The Importance of Digital Skills for Birmingham’s Young People #nextgenskills

April 22nd 2013 Next Generation Skills Event in Millennium Point

Fantastic event; big attendance, many views, some conflicting.  Programme for the day here  hastag for the day was #nextgenskills

Speech of Albert Bore, Leader of Birmingham City Council

A few bullet points from the event

  • Great vision for the future of Millennium Point 
  • Only 18% of jobs in IT sector filled by women
  • IT sector jobs buoyant
  • ASOS’s (online retailer) international web department moving to Birmingham
  • Having a computer science degree doesn’t necessarily help you get a job
  • Real need for internships
  • Birmingham has more SME activity than Tech City – we just don’t shout about it
  • Schools equipment and teachers often behind what youngster have and know
  • National curricula/Ofsted criteria needs changing to incorporate employability. 
  • Microsoft quietly working in Birmingham
  • Microsoft announces its Get On programme for Birmingham enterpreneurs and young people – 500 places for brummies
  • 1000 apprenticeships in 100 days launched tomorrow says Sir Albert 
  • 20% youth unemployment and yet skills shortages mean jobs vacancies can’t be filled
  • The unused digital skills sitting within the one million unemployed young people is estimated to be worth £6.7 billion

I look forward to a more considered write up of the event.



  1. While I accept most of what was said yesterday there are a number of issues that were not addressed, or just touched on and then skirted around.
    The first was the participation of women in IT. While it was mentioned that only 18% of IT jobs are taken by women only 10% of the speakers in the general sessions were women.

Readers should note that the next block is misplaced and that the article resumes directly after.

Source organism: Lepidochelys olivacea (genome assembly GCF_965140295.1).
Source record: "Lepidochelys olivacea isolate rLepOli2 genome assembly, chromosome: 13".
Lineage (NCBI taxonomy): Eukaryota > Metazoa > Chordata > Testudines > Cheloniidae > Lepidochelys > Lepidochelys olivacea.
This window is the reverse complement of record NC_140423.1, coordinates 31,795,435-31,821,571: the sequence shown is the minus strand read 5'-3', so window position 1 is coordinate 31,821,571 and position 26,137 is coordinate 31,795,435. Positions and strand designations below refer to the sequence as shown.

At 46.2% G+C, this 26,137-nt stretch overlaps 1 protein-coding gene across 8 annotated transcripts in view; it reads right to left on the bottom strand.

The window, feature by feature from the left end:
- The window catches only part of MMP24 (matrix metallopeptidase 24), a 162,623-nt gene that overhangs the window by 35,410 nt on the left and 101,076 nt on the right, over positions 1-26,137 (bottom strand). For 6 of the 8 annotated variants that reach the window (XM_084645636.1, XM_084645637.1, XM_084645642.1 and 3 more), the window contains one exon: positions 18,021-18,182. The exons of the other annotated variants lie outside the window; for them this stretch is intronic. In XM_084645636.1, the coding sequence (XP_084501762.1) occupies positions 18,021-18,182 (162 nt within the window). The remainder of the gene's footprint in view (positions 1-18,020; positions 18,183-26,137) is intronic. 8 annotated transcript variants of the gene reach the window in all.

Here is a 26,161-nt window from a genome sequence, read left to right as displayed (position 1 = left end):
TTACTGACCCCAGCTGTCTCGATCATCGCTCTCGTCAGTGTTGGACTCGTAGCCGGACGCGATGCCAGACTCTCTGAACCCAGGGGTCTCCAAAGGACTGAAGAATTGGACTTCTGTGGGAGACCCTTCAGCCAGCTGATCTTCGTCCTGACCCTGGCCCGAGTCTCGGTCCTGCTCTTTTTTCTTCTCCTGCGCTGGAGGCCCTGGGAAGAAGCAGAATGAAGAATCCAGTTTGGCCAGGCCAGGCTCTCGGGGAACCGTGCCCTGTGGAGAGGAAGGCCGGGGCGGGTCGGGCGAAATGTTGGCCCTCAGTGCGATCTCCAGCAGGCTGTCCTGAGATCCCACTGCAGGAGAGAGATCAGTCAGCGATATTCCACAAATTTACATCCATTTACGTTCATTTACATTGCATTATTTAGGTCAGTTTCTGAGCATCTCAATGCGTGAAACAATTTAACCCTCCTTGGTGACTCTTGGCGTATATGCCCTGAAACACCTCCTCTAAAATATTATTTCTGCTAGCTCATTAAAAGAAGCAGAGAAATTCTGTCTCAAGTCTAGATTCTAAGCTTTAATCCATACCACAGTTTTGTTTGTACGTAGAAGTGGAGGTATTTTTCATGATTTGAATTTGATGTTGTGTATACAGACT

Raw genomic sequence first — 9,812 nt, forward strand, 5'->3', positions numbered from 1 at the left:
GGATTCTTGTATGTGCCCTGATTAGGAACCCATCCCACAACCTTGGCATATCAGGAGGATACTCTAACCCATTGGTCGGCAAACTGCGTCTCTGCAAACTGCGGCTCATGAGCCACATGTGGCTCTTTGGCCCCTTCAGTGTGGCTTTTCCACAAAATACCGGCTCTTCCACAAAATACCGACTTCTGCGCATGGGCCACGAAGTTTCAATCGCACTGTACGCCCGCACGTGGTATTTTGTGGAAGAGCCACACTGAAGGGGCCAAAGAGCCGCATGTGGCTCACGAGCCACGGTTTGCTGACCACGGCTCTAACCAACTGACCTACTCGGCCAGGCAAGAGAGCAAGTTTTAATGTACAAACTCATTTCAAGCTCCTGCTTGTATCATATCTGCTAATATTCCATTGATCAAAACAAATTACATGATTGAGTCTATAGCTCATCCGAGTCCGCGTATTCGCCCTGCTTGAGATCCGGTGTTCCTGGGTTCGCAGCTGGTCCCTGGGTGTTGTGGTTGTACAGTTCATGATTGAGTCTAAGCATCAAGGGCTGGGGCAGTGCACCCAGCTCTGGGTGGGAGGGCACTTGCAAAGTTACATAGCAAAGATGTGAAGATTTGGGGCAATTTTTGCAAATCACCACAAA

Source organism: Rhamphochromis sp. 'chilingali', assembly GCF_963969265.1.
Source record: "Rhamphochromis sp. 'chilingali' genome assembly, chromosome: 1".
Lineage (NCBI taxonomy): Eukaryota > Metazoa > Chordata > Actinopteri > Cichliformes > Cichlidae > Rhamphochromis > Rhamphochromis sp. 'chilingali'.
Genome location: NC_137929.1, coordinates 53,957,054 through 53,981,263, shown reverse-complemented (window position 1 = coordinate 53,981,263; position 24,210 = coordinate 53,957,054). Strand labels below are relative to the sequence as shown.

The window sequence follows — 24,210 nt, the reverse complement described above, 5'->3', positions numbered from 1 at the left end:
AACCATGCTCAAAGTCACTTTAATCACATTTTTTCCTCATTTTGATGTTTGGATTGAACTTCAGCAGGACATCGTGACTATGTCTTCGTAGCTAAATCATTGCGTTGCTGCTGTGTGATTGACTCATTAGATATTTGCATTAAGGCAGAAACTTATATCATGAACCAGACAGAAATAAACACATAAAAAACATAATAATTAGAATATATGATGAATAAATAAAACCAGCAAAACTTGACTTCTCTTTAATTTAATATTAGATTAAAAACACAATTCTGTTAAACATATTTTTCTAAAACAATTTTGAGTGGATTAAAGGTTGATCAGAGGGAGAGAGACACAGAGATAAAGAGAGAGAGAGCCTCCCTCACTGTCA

The second, for me was the focus of the workshop ‘Building the right skills for a digital age’. We spent more time discussing the recording of the skills and only at the end did we ever mention the need to change the pedagogical process, as exampled by Washwood Heath Technology College.
    If we are to create an education system that provides young people with skills for the digital age we need to acknowledge that learning and teaching need to be radically different to current practice.
    It is not about recording what skills young people have but designing a curriculum that fuses knowledge acquisition and subject skills together with social skills (decision making, responsibility for actions, team work, networking, etc)
    This fusion should, as Liam Nolan said, build on the basics of English and Mathematics.
    Yet secondary schools are measured on 5 or more C+ GCSEs, regurgitation of knowledge within a modified archaic process that was developed to feed the growth of universities in the middle of the of the last century.
    If we are to grow our economy then schools have to go back to basics, developing skills in young people that will serve them well on their journey into the world of work, skills that allow young people to choose jobs that they are interested in and believe they can make a living from it. But more importantly, beyond the basic of English and maths we need to engender in young people the ability to continue learning and adapting.
    This, perhaps, entails moving away from the specialist skills we have based our education system on since time immemorial. We need to balance the specialist medical, accounting, scientific, artistic skills with general and continual learning, and this brings into question the fundamental role of Higher Education in the future.
    Those are the issues that I believe we need to address not just documenting and evidencing a student’s skills for an employer.

  2. Ted,
    Valid points …I think the need for curriculum change came across clearly in the main sessions. The role of women in the event was commented upon on twitter and again is an entirely valid point that should in any future event be tackled if at all possible

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